From the 16 plant extracts studied against Leishmaniasis, five presented activity against L. chagasi, and three distinct extracts showed an activity against L. amazonensis. P. grandis showed a marked antileishmanial activity (EC50 of 188.0 µg/ml) (Fig. 2), corroborating the ethnophamacological use of this genus against skin illness, infection, and respiratory problems (Lukhoba et al. 2006). C. citratus has been traditionally used to treat diarrhea and fever and it led our research to the discovery of an antiparasitic activity with an EC50 of 113.1 µg/ml (Table II). The medicinal use of B. trimera against the worldwide protozoan parasitic disease, malaria, as well as intestinal worms (Lorenzi & Matos 2002), resulted in our finding of an antileishmanial activity with an EC50 of 374.3 µg/ml. We also determined fungicidal activity against the FCZ-resistant C. krusei with an EC50 of 133.1 µg/ml (Fig. 3).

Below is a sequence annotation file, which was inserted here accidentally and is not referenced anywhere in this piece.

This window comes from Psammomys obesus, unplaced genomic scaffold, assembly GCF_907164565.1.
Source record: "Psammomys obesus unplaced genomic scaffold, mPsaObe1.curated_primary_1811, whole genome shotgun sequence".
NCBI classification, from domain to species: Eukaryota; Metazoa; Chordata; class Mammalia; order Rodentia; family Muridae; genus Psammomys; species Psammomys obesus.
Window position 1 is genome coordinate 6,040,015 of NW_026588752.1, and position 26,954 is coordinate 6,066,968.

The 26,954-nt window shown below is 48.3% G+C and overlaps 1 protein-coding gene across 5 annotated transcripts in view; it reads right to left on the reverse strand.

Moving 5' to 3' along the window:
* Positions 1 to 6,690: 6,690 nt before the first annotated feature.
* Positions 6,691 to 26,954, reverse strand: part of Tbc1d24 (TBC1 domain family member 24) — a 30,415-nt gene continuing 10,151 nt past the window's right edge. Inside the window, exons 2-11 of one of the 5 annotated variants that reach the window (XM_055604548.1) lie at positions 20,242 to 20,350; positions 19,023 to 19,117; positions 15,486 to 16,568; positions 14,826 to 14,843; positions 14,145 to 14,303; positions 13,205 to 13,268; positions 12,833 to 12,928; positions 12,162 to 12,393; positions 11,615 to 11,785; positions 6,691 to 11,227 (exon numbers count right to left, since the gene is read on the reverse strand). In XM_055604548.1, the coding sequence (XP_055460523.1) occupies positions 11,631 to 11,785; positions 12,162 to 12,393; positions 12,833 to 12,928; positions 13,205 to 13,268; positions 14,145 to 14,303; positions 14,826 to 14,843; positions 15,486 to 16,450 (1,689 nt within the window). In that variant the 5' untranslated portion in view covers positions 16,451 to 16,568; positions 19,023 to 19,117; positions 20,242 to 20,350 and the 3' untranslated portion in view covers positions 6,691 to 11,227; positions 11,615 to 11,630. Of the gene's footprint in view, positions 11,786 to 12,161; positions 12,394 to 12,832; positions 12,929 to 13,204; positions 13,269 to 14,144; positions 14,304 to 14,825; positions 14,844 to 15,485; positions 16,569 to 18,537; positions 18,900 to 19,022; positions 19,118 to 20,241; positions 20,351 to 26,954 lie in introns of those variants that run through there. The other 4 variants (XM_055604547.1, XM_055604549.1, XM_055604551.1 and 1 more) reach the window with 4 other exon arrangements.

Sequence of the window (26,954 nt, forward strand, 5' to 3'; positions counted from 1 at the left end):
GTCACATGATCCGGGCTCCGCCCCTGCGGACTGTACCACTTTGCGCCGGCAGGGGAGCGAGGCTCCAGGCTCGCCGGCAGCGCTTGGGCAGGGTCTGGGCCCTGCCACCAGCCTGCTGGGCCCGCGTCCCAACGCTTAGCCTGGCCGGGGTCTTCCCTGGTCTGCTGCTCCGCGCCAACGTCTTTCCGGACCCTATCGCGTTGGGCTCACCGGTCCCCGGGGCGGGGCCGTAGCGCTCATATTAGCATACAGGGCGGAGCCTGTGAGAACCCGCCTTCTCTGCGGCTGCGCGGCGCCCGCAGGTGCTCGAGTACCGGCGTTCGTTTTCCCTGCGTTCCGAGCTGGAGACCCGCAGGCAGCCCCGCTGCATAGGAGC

The traditional use of L. alba to treat bacterial respiratory infections (Caceres et al. 1991), as well as intestinal colic (Matos 1996), guided our research in the finding of new extracts against intracellular protozoan parasites and pathogenic yeasts. Our data confirmed the potent activity of L. alba, which was included among the four most active extracts against L. chagasi (EC50 of 62.67 µg/ml). Our work reports for the first time a fungicidal anti-Candida activity with an EC50 of 105.9 µg/ml. This data corroborates the anti-Candida activity of the essential oil obtained from leaves of L. alba (Duarte et al. 2005). In the search for plants used to treat skin illness, we studied the methanolic extract of H. bonariensis, which has been used in folk medicine to treat psoriasis, an inflammatory skin disorder (Natarajan & Paily 1973). We found activity against L. amazonensis (EC50 of 302.5 µg/ml), as well as L. chagasi promastigotes (EC50 of 235.0 µg/ml) in which 100% of parasites were killed at the highest concentration (500 µg/ml) (Fig. 1). Despite the elevated EC50 values when compared to other active plant extracts, H. bonariensis also presented a marked antifungal activity (EC50 of 31.63 µg/ml) (Table III) against the FCZ-resistant strain, Candida krusei. H. bonariensis has a fungicidal, rather than fungistatic activity, as demonstrated by the lack the oxidative mitochondrial activity assayed with MTT (data not shown). Candidiasis are fungal infections that commonly affect the human skin. Recently, due to HIV and other immunocompromised patients, candidiasis have been largely reported as a challenging invasive systemic infection. Many plants have been used in folk medicine to treat fungal infections (Lorenzi & Matos 2002). Besides the use of H. bonariensis in traditional medicine against skin illness, which could be frequently caused by pathogenic fungi, our data extend this knowledge to novel antiparasitic and antifungal activities.